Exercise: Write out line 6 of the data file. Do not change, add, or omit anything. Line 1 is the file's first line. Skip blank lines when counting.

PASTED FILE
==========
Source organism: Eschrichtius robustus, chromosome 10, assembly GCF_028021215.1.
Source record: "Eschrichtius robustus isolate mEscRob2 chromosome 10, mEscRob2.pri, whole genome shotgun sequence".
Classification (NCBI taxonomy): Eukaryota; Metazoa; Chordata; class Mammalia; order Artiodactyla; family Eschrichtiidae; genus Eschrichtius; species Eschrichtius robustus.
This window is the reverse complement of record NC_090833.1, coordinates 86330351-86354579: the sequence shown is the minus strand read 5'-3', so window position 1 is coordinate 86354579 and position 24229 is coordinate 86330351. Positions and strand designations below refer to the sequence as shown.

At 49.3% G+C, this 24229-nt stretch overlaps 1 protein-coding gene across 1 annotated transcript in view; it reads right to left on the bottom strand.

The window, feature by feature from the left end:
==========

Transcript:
The window, feature by feature from the left end: